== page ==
Figure 1. Plant ecosystems exhibit diverse thermoregulation patterns across the extratropics. (a) The conceptual depiction of different plant thermoregulation patterns; Tc vs. Ta relationship from ground-based (b) and satellite-based (c) data. (d) Spatial-wide regression slopes between Tc vs. Ta.
Temperature importantly mediates various activities and processes of terrestrial plants, ranging from photosynthetic metabolism on cells to species distributions on ecosystems. The alternation of terrestrial photosynthetic rates and species re-distributions with global climate change would generate impacts on the ecosystem health and carbon sequestration strength, which ultimately affects us human wellbeing in terms of key ecosystem services that we can acquire from the natural ecosystems. Critical to accurate projections of terrestrial ecosystems’ metabolic response and resilience to changing climates is to understand the degree to which plants thermoregulate their canopy temperature (Tc) in response to the change in ambient air temperature (Ta).
Plant thermoregulation refers to the maintenance of relatively stable Tc in the face of variable Ta. It could result from a wide suite of structural, morphological, and physiological traits, and can be quantified in two ways: the regression slope of Tc vs. Ta as well as the difference between Tc and Ta (ΔT). Specifically, it has been hypothesized that if thermoregulation occurs: 1) Tc will change more slowly than Ta over time, leading the Tc vs. Ta regression slope to be less than 1 (the blue line in Fig. 1a); 2) Tc is cooler than Ta when Ta exceeds some threshold, typically during the midday high light conditions. Despite its topical importance, debates remain in literatures, with divergent opinions ranging from no to moderate plant thermoregulation capacities.
To advance the understanding of this topic, an international team of terrestrial scientists from HK, Mainland China, South Korea, and US, including Dr. Jin Wu (Assistant Professor from the School of Biological Sciences, HKU), Mr. Zhengfei Guo (Ph.D. candidate from the School of Biological Sciences, HKU), Dr. Christopher Still (Professor of Forest Ecosystem Science, Oregon State University), Dr. Timothy Bonebrake (Associate Professor from the School of Biological Sciences, HKU) and Dr. Alice Hughes (Associate Professor from the School of Biological Sciences, HKU) collaborated to evaluate the occurrence of plant thermoregulation among various ecosystems around the world.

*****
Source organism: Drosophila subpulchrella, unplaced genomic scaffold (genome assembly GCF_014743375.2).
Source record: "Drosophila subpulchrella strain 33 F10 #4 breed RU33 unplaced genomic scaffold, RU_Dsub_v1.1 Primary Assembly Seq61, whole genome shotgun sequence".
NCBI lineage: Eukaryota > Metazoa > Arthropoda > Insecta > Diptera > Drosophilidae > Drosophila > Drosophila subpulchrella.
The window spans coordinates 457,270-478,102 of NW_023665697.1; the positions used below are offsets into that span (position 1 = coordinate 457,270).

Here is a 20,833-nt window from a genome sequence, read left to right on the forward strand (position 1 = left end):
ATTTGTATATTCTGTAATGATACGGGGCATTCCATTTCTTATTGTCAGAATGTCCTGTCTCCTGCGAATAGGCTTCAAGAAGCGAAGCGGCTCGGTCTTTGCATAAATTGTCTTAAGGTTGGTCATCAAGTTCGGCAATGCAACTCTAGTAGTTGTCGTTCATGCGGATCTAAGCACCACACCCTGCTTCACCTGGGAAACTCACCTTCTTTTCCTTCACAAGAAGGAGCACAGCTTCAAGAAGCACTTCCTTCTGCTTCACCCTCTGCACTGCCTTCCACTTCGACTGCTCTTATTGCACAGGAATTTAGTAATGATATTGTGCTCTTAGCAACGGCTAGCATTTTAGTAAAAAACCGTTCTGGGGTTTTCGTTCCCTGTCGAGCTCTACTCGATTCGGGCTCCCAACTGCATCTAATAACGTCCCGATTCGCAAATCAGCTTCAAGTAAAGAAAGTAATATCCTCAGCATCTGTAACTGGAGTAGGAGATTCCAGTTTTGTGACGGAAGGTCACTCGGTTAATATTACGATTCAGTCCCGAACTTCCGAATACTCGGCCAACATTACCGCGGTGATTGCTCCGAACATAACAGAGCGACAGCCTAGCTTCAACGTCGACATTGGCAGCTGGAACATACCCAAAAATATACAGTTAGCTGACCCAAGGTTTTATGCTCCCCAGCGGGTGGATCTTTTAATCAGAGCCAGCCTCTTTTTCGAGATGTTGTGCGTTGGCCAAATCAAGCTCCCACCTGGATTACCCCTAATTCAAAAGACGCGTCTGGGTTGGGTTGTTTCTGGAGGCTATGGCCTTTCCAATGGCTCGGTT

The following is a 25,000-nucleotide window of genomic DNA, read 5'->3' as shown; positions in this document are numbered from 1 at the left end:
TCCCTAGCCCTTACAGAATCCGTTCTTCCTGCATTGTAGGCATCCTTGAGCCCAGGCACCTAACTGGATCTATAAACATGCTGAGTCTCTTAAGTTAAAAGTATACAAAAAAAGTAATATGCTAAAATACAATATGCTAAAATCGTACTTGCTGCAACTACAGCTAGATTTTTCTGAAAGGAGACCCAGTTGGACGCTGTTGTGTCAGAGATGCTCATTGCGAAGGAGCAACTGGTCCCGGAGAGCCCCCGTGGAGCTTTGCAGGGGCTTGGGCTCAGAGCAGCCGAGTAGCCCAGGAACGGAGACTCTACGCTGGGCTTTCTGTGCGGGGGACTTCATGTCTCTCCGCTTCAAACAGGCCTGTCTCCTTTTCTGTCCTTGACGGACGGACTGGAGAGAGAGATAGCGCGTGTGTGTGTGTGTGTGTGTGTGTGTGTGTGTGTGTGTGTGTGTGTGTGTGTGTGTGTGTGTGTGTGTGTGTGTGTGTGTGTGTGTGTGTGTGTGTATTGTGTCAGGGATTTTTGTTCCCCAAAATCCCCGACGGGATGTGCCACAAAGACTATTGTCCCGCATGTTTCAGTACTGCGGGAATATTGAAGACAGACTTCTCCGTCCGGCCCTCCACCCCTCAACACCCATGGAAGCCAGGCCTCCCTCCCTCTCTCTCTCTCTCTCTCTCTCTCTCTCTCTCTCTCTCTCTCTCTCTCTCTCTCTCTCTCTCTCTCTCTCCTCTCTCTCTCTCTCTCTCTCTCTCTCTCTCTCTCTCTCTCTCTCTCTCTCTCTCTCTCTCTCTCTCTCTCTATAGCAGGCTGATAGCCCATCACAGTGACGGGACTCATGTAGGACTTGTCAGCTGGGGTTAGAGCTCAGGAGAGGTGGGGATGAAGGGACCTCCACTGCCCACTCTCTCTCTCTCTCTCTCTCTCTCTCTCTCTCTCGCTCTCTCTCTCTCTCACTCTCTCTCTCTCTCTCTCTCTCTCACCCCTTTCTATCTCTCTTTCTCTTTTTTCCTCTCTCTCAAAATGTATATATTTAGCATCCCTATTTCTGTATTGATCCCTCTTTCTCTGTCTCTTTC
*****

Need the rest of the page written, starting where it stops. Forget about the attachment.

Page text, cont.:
With the aid of both ground site-level eddy covariance and satellite data with continuous global coverage, the team conducted a comprehensive assessment of plant thermoregulation capacity across global extratropics, with three main findings. First, regardless of the metrics used to indicate plant thermoregulation capacity, more than 80% of the studied ecosystems have slopes≥1 and midday Tc>Ta, rejecting the ‘limited homeothermy’ hypothesis. Second, for those sites unsupporting the ‘limited homeothermy’ hypothesis, their Tc–Ta difference (ΔT) still exhibits considerable seasonality that shows negative, partial correlations with plant canopy structure seasonality, implying a certain degree of thermoregulation capability. Third, spatial-wide ΔT exhibits large variation (0-6°C), which is dominantly explained by environmental variables (38%) and secondarily by biotic factors (15%).
“Our study addresses an important issue, i.e., do plants regulate their own temperatures? This foundational knowledge has the potential to affect many aspects of how we understand plants, we have addressed this with FLUXNET and satellite analysis, bringing “big data” to the ‘classic ecology question’ in a way that never has been done so in the past.” said Dr. Jin Wu. “Our results demonstrated that diverse thermoregulation strategies exist across global ecosystems from limited thermoregulation to poikilothermy and megathermy (Fig. 1a), implying previous findings may not be incompatible, instead, they are likely caused by different abiotic and biotic factors” complemented by Mr. Zhengfei Guo. “This work also raises real-world awareness: the temperatures of plants will experience as a consequence of climate change. Here, we show that canopy leaves are typically warmer than air, implying future warming is unlikely to be mitigated by canopy cooling” said Dr. Christopher Still.
The journal paper can be accessed in New phytologist.